Richard Felix : Derbyshire's Stately Ghosts, Carnfield Hall
Resident historian on TV's Most Haunted, Derby's Richard Felix begins a new series with a visit to Carnfield Hall, South Normanton
With Derby being labelled as the 'Most Haunted City in Great Britain' it seems an appropriate time to tell the stories of the past inhabitants of Derbyshire's Stately Houses, who for whatever reason still share their former homes with present day owners and their families and staff. Some of these haunted jewels in Derbyshire's crown have stood for hundreds of years and witnessed numerous sieges, murders and tragedies, therefore it is no surprise that so many have a wealth of ghostly tales to enthral today's visitors.
The interest in ghosts and the supernatural attracts a growing number of visitors to Britain's historic houses and many properties open to the public are finding that ghost tours and night vigils are becoming increasingly popular. In fact the ghosts seem to be doing their bit to help maintain the time-honoured castles, manor houses and mansions that they created during their own time on this earth and are unknowingly helping to boost the contribution these houses make to the wider economy. Ghost tourism is one of the fastest growing industries in this country.
Over the last 15 years I have been conducting ghost tours around Derby and York and five years ago became the resident historian on the TV programme Most Haunted. I have probably been in more haunted locations around the world than most people. I still believe that at least eight out of 10 ghosts can be explained. When ghost hunting you must look at the normal before you even consider the paranormal. Tick all the normal boxes first and if you are left with a box without a tick you can then start thinking paranormal.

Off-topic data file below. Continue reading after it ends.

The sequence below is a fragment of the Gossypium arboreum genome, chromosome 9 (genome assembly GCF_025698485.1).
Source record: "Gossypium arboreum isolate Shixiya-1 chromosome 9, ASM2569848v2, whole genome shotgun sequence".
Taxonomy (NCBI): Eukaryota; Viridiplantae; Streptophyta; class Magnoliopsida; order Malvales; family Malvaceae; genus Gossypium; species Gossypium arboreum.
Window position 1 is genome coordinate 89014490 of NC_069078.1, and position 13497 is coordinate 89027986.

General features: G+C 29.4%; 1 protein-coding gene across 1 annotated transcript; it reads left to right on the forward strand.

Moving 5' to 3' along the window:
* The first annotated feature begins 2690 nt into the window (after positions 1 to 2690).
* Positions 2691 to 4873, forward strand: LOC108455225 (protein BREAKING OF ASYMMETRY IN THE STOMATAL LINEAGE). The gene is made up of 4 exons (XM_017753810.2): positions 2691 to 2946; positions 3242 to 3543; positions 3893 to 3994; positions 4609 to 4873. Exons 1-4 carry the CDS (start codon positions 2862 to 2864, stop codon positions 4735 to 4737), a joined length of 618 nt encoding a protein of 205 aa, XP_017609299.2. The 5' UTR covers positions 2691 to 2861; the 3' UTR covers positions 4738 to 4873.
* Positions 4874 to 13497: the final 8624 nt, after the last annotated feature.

One thing I must add before we continue is that the profession of a ghost is not to scare. We are frightened because we do not understand what they are all about.
I believe that the vast majority of what we call ghosts are nothing more than a recording encapsulated in the fabric of a building. It's called the stone tape theory. Sandstone and limestone are made up of silica - which comes from silicon plus oxygen - and the redder the sandstone the more iron oxide it contains. Iron oxide is rust and is magnetic. Clay is silica plus iron oxide and is magnetic, therefore bricks are magnetic and can hold a recording in the same way as a piece of sticky tape sprinkled with magnetic rust particles. All you need then is energy to make the recording and that comes from us. Each one of us emits 2 kilowatts of electricity every day and we also have a 'power reservoir' that we use in time of crisis. e.g. murder, suicide, execution, battles and accidents. This form of ghost is not an intelligence and does not enact with us and it is dressed as it was when the recording was made.
We then have the spirit or soul that has not passed over, there are many reasons for this. They love the place and want to stay, they have unfinished business or they are frightened to move on because of something they did and they fear divine retribution and hellfire. Others just do not know they are dead due to the nature of their death.
- 1 Win a 12 bottle case of mixed wines and champagne from Wharf Side Wines
- 2 Win a short break at Landal Darwin Forest
- 3 Steph McGovern on her new lunchtime show, Steph’s Packed Lunch
- 4 Win a stunning brass table lamp from Opulental
- 5 6 waterfall walks in Derbyshire and the Peak District
- 6 6 great woodland walks in the Peak District
- 7 4 interesting places to visit in the Peak District
- 8 First Look: Cool Yorkshire gastro pub launches new boutique rooms
- 9 Why are extra-curricular activities so important?
- 10 Why the Yorkshire flat cap has returned back into fashion
All of these ghosts and more, you will be encountering over the coming months in my articles on Derbyshire's Stately Ghosts.